Wiener moved the court to reconsider its order, and after a hearing the court denied this motion. From this denial Wiener appeals. On appeal Wiener contends that the lower court erred in determining that he was adequately protected and in refusing to consider the right of set-off contained in the earlier loans from Wiener to Alchar. We dismiss this appeal.
28 U.S.C. Sec. 1293(b) (Supp. V 1981) governs appeals from bankruptcy courts to courts of appeals. This section provides that "a court of appeals shall have jurisdiction of an appeal from a final judgment, order, or decree of ... a bankruptcy court of the United States if the parties to such an appeal agree to a direct appeal to the court of appeals." (emphasis added).
A final decision is generally "one which ends the litigation ... and leaves nothing for the court to do but execute the judgment." Catlin v. U.S., 324 U.S. 229, 233-34, 65 S.Ct. 631, 633, 89 L.Ed. 911 (1945). Obviously the court's determination of whether one creditor is adequately protected does not end the bankruptcy proceedings surrounding Alchar. Wiener argues, however, that while the lower court's order does not end the proceedings it fits within the collateral order exception of Cohen v. Beneficial Industrial Loan Corp., 337 U.S. 541, 69 S.Ct. 1221, 93 L.Ed. 1528 (1949).1 Although the collateral order doctrine emerged under 28 U.S.C. Sec. 1291, we have often relied on finality jurisprudence under section 1291 to guide our finality decisions under section 1293. See, e.g., International Horizons, Inc. v. Committee of Unsecured Creditors (In re International Horizons, Inc.), 689 F.2d 996, 1000 n. 6 (11th Cir.1982); Growth Realty Cos. v. Regency Woods Apartments (In re Regency Woods Apartments, Ltd.), 686 F.2d 899, 902 (11th Cir.1982) (use of collateral order doctrine in bankruptcy proceedings); Collateral Control Corp. v. Deal (In re Covington Grain Co.), 638 F.2d 1357, 1360 (5th Cir.1981) (same).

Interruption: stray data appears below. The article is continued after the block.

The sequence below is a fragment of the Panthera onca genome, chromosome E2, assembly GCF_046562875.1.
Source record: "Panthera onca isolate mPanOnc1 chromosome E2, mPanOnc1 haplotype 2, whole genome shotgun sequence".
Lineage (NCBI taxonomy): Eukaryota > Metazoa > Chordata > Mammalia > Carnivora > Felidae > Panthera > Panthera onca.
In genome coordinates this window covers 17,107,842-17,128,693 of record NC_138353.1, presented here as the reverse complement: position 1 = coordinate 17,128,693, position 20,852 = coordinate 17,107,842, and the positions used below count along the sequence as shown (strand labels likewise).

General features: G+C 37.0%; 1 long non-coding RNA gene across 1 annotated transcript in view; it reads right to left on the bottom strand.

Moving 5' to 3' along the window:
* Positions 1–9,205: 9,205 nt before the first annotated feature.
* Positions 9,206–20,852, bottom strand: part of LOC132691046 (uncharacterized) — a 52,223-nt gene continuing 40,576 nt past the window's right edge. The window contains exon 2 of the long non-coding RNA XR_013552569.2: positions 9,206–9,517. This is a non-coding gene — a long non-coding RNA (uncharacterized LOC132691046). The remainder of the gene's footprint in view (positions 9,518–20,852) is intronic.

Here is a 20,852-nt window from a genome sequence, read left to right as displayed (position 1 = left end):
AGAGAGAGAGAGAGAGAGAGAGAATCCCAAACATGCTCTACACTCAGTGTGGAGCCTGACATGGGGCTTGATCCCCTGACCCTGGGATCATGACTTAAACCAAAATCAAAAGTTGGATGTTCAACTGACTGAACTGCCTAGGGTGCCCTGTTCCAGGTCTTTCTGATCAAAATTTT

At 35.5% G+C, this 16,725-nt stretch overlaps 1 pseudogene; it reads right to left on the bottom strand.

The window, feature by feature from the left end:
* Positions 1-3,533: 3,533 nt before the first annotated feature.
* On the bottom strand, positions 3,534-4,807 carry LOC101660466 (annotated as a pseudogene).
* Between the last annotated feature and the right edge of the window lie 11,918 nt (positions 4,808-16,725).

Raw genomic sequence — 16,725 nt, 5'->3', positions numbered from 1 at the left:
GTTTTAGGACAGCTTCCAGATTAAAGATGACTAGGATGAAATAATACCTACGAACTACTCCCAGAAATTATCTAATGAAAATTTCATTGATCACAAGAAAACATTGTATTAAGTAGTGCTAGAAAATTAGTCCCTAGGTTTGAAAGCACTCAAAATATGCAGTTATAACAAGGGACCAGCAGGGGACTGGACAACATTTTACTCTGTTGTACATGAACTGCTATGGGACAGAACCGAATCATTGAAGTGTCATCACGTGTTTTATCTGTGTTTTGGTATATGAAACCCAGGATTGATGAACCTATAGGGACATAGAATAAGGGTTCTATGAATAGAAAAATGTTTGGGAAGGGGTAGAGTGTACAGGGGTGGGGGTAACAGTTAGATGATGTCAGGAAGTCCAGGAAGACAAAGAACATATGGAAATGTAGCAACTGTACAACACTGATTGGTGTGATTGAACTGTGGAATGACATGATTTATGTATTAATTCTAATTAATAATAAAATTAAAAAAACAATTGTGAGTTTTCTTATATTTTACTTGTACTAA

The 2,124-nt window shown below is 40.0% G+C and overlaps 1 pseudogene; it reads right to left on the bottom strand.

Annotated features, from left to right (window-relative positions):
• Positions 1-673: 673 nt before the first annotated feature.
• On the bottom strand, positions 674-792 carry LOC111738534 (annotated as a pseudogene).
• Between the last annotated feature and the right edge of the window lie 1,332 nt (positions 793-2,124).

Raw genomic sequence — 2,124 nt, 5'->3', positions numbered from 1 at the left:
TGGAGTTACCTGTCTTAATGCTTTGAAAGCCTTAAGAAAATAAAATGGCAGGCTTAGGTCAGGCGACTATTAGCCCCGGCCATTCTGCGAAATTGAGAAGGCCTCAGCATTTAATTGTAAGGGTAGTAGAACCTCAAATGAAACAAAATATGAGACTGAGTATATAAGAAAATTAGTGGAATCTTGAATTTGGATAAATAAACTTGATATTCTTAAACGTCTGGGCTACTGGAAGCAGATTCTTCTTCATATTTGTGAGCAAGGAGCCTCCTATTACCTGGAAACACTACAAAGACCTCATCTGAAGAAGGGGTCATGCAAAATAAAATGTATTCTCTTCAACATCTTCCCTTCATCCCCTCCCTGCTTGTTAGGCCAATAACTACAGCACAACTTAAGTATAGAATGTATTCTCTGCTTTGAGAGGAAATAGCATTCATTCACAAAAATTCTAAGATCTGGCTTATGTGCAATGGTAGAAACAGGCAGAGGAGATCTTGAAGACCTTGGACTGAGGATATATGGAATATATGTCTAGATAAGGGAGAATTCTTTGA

The present situation resembles fairly closely that in Cohen, in which the Court enunciated the collateral order doctrine. In Cohen the Supreme Court considered whether a federal court in a diversity action must apply a statute of the forum state that required plaintiffs in shareholder derivative actions to post security to cover expenses of defendants if the action were unsuccessful. 337 U.S. at 543, 69 S.Ct. at 1224. The court held this question reviewable under the collateral order doctrine, but "[i]f the right were admitted or clear and the order involved only an exercise of discretion as to the amount of security, a matter the statute makes subject to reconsideration from time to time, appealability would present a different question." Id. at 547, 69 S.Ct. at 1226 (emphasis added).
In the present action Wiener's statutory right to adequate protection is unquestioned. Wiener complains merely of the bankruptcy court's discretionary determination that, under the facts before the court, he is adequately protected by a security deposit of $125,000. Moreover, section 363(e) allows the owner of property that is to be used by the trustee to petition the court "at any time" and allows the court to condition or prohibit such use "as is necessary" to provide adequate protection, which clearly indicates the bankruptcy court's determination is not static. This question, therefore, resembles closely one involving a discretionary determination of the "amount of security" in a particular case, which Cohen deemed unreviewable. We have no jurisdiction under the Cohen collateral order doctrine to review such a determination.
Accordingly, the motion of appellee Tavormina to dismiss the appeal is GRANTED.
Wiener suggests no other jurisdictional basis